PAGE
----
Capital Gazette wins special Pulitzer Prize citation for coverage of newsroom shooting that killed five

Cameras no longer left out in cold by swiftest events


Oh, say, can you see? When it comes to CBS' coverage of the Winter Olympics, the answer is a resounding yes.

It wasn't long ago that watching certain winter sports was a peekaboo affair. There goes the bobsled around the curve, and, wait a second, there it is again. Here's Franz Schussmeister in the downhill, and, let's cut to another camera, he should be bouncing over that hill any moment.

No more. Now, it's every move you make, CBS will be watching you. That might not be good news if you're Franck Piccard falling on the top of the super-giant slalom course or the Puerto Rican bobsledders turning over, but it's terrific viewing.


They shoot, they score: If CBS were trying to present a case for the return of hockey to network television, it couldn't have put together a better argument than its coverage of the sport in the Olympics. In addition to the excellence of announcers Mike Emrick and John Davidson, the production has been superb. Yesterday, for example, the cameras caught a super-slow-motion replay of a shot by Canada's Eric Lindros that ricocheted off the goal post and then the crossbar while staying out of the net. And let's hope the people who produce NHL telecasts are taking notes on CBS' technique of placing two boxes on-screen to keep up with live play while showing a replay.


These are a few of my favorite things: That was a great piece yesterday morning on the old town of Tignes, which disappeared under a lake after a dam was built in the Alps. . . . A primer on figure skating judges might have gone a little soft on them, but there was at least one memorable line: "Skating is the only sport in which you get the marks you deserve the year after," coach Carlo Fassi said.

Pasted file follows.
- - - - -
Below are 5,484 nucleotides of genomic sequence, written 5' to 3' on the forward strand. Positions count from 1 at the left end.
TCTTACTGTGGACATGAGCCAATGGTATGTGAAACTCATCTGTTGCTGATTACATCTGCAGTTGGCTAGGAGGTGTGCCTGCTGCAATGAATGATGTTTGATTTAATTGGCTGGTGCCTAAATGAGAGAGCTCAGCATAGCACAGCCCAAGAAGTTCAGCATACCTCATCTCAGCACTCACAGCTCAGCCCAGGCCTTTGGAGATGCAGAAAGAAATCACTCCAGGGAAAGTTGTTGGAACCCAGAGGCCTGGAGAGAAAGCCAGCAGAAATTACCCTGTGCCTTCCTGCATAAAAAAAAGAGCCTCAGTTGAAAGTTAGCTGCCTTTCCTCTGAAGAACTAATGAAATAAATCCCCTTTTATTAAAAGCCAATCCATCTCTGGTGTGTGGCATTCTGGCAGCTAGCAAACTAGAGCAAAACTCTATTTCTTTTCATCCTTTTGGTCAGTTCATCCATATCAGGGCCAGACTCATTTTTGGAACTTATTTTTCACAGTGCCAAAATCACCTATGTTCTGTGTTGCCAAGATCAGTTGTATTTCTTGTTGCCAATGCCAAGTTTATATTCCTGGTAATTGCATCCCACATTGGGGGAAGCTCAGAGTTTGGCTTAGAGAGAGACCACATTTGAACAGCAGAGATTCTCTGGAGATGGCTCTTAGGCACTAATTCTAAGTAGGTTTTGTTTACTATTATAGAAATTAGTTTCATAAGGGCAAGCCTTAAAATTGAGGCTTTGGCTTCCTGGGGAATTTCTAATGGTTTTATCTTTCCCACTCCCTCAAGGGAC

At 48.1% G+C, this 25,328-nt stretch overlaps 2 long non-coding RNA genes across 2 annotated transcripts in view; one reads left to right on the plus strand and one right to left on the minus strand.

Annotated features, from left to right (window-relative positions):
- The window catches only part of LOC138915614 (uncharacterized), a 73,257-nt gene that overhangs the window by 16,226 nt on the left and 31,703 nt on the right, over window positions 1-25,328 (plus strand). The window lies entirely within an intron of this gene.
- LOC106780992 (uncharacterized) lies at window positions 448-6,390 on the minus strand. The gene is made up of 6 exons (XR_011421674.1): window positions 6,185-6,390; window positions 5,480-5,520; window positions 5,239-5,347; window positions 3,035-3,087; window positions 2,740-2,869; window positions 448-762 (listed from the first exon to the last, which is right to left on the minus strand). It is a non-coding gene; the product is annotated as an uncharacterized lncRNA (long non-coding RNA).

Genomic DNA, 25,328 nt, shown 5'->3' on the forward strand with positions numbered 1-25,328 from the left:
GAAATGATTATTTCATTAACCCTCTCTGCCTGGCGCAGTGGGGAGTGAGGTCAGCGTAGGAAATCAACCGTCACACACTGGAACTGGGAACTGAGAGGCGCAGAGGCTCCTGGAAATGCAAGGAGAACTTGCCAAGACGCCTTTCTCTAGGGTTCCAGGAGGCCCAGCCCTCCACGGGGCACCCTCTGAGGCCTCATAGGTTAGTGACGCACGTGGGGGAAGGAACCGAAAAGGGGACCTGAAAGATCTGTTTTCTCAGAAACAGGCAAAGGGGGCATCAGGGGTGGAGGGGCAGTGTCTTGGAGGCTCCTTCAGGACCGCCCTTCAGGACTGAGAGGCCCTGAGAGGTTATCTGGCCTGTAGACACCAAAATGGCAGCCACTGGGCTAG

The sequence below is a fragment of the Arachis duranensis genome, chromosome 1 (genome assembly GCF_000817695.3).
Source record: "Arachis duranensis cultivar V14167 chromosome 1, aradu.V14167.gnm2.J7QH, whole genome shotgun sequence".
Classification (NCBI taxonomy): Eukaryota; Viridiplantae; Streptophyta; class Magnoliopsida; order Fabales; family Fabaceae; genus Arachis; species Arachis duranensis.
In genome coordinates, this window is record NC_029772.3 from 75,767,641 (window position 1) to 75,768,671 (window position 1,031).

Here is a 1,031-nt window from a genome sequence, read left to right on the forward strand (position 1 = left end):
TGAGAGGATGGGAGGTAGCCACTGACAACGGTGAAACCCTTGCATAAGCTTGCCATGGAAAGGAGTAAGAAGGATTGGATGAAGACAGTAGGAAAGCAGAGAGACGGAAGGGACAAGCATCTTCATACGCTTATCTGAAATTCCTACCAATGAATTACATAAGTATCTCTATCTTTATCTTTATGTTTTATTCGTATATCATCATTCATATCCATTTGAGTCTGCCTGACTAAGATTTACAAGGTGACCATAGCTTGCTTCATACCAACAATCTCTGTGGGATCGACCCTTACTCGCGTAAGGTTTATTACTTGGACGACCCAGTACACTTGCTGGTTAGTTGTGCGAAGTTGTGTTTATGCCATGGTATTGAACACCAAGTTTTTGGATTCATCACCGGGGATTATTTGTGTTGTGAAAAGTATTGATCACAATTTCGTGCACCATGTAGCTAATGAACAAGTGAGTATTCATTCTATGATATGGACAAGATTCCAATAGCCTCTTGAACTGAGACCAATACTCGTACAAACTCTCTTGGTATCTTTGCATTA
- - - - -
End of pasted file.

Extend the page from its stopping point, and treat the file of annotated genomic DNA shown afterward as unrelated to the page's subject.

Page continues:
Looking ahead: Because of the Presidents Day holiday, CBS is broadcasting an afternoon program (1-6) today. . . . This morning (7-9) features plenty of interviews: silver-medal figure skater Paul Wylie, silver-medal skier Hilary Lindh, figure skater Nancy Kerrigan, and Christopher Dean, former ice dancing great (with Jayne Torvill) and now choreographer for the Duchesnays of France. . . . Paula Zahn reports this morning on a U.S. program to develop black skiers. . . . Mark McEwen is being dispatched to Pralognan, venue for curling. . . .

The afternoon show's highlight should be live coverage of the U.S.-Sweden hockey game. . . . Another scheduled live event is women's super-giant slalom. . . . CBS is saving the ice dancing finals for tonight's show (8-11).


Ratings game: With the men's figure skating finals as a draw, CBS had a 21.0 rating and 34 share in overnight ratings (measuring the top 25 markets) during Saturday prime time. On a comparable Saturday night during the 1988 Winter Games, ABC had 24.5/39. But CBS far outdistanced its network rivals Saturday; ABC had 9.3/15 and NBC 9.1/15. A rating measures the percentage of all television households watching a program. A share measures the percentage among homes where television is in use.

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